Advocacy | Bonus School Marketing Tips
It might sound counterintuitive, but some of the best school marketing efforts have nothing to do with you. Word-of-mouth and personal recommendations are worth their weight in gold to a prospective teacher, parent, or family. With that in mind, cultivating district advocates is one of the most successful strategies you can pursue.
Detractors, Neutrals, and Advocates.
What’s the Difference?
You can separate your community into three broad categories: detractors, neutrals, and advocates. There are always going to be detractors—people with a particular gripe about their child’s schools or people who like to bash public schools. Maybe they had a bad personal experience with a teacher or staff member.
Most people, however, aren’t going to be unhappy. In fact, most people are going to feel neutral about your schools: not on their soapbox about anything, but also not outwardly engaged.
Then there are your advocates. These are the people who love what you do—the ones who are bought into your mission. They are the people that advocate on your behalf and sing your praises.
A study by Chip and Dan Heath, authors of The Power of Moments, examined how the typical private sector company handles these three groups. Given the choice between working hard to convert detractors into neutrals, or working just as hard to convert neutrals into advocates, most business executives said they’d want to focus on getting rid of negativity.
That’s a natural, reasonable reaction, but it’s also the wrong approach. Instead, you should focus your efforts on converting your neutrals to advocates. This strategy pays tremendous dividends. That’s because advocates are the ones that will help spread your message for you to all of their family and friends. What’s more, they’re the ones likely to defend your district when there’s negative press or even misconceptions in the community.
“You should focus your efforts on converting your neutrals to advocates.”
Advocacy marketing is all about making the most of those moments when you can turn neutrals into advocates. It doesn’t have to take place online; in fact, most of the time, it won’t. By being intentional and crafting thoughtful moments for your community, you can create buzz that always plays well on social media.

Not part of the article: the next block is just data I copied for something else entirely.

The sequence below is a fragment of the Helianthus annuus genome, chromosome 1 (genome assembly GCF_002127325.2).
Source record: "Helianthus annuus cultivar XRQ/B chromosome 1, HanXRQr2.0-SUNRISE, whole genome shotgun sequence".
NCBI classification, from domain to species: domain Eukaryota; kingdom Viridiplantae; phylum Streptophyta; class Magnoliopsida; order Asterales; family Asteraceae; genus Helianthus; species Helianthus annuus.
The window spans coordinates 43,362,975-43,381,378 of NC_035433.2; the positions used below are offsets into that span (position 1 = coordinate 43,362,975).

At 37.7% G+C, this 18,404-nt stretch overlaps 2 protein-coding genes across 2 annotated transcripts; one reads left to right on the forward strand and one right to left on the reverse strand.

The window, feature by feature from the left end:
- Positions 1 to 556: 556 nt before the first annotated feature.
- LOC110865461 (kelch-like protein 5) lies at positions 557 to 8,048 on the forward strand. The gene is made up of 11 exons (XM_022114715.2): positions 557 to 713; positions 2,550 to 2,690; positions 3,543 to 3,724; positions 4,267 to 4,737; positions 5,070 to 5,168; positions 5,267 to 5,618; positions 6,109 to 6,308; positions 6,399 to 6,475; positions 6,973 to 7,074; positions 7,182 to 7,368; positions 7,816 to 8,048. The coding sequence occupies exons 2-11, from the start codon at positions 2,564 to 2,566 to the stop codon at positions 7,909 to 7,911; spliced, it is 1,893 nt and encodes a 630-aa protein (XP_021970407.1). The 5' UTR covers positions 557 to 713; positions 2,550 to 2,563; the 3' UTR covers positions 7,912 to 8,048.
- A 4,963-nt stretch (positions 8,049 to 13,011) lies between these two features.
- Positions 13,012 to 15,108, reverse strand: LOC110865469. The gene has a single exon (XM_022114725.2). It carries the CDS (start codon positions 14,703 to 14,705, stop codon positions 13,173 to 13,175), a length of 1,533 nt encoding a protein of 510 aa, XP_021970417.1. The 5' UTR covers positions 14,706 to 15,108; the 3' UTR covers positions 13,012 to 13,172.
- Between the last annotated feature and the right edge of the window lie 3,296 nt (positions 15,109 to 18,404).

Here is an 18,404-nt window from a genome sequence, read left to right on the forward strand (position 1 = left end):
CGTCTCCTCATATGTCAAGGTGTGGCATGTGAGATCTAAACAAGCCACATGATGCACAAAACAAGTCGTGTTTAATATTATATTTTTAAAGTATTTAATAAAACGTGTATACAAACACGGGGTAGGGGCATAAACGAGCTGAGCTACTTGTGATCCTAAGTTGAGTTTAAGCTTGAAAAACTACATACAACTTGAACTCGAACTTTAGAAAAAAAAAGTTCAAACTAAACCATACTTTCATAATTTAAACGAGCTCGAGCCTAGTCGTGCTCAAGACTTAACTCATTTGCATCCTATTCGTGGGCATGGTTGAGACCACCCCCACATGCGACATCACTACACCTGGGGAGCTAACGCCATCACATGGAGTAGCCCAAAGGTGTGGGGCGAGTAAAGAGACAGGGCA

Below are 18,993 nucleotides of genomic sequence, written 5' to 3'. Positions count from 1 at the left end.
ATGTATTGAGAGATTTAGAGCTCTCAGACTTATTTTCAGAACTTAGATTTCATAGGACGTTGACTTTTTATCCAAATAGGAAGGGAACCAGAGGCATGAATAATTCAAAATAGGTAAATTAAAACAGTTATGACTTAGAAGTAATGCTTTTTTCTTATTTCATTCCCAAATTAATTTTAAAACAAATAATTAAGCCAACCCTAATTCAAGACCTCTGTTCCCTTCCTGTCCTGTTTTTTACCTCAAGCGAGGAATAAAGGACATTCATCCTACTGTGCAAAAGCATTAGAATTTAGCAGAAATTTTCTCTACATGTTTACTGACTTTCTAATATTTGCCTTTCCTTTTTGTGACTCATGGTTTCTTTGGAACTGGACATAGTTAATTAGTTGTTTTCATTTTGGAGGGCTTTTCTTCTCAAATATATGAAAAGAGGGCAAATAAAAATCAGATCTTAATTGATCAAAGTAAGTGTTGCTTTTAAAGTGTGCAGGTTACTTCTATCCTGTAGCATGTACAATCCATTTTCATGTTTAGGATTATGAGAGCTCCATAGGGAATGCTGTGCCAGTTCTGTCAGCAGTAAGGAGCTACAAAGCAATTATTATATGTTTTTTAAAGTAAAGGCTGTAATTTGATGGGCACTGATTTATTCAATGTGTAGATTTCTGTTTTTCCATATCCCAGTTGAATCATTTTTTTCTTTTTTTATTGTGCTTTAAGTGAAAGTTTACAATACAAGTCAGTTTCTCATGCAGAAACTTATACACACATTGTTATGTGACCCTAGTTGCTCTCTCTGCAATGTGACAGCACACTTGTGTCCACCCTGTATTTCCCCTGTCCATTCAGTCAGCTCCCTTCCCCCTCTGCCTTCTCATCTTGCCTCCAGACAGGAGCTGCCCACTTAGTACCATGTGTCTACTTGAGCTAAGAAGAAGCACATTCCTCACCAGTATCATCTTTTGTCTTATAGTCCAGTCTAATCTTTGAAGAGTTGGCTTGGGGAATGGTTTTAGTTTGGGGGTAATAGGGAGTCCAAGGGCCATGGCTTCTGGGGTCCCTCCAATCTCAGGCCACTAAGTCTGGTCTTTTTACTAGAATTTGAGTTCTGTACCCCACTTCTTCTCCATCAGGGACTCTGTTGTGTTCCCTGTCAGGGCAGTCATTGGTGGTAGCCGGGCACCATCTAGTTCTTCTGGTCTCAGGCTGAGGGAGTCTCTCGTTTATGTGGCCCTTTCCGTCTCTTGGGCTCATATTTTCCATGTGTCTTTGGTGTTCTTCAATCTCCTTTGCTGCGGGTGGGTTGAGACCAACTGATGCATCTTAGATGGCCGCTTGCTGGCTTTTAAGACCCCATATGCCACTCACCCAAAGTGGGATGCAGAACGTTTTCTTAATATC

Advocacy Case Studies
A perfect example of what this looks like comes from Stanton Elementary School in Washington, D.C. The school found itself with increasing truancy and suspensions, until an intervention came in the form of tackling the frayed ties between the school and its parents. Teachers thought the parents were checked out and insufficiently engaged with their children’s education. Parents, for their part, thought that teachers were indifferent towards their kids. The district’s solution was simple, but profound: home visits.
Over the summer, teachers went out into the community and paid house calls to students and their families. They didn’t come prepared with paperwork to sign or graded assignments to review. Instead, the teachers just came to talk. They wanted to break down barriers between themselves and their students’ families and figure out how they could best support each young learner.
“Any time you’re able to establish meaningful, personal connections with your audience, even if just a small segment, can yield powerful outcomes for your brand.”
The result? Not just improved student outcomes (which were obviously exciting), but a shift in how people in the community thought and talked about Stanton Elementary. Parents talked among themselves and with others about how well the visits went. All of a sudden, neutrals who might have been completely disengaged from their local school shifted into advocates.
That’s how simple, singular interactions—magic moments—act as the seeds of your advocacy marketing efforts. These moments don’t have to be complicated. Any time you’re able to establish meaningful, personal connections with your audience, even if just a small segment, can yield powerful outcomes for your brand.
Take Spartanburg School District One, as another example. The South Carolina school district struck a chord when it launched their Spartanburg One Successory program. Students from all over the district are able to fill out a basic certificate thanking a teacher or staff member that made a positive impact on their academic career.
Each certificate was just a simple piece of paper and a kindhearted moment of appreciation from a student. However, taken as a whole (and with the power of social media), these small, heartfelt moments reverberated through the entire community. Proud and appreciative parents spread the word, and teachers and their families did the same. Every time the district shared a new Spartanburg One Successory certificate, more and more people bought into the district’s mission of “providing a quality, student-centered education.”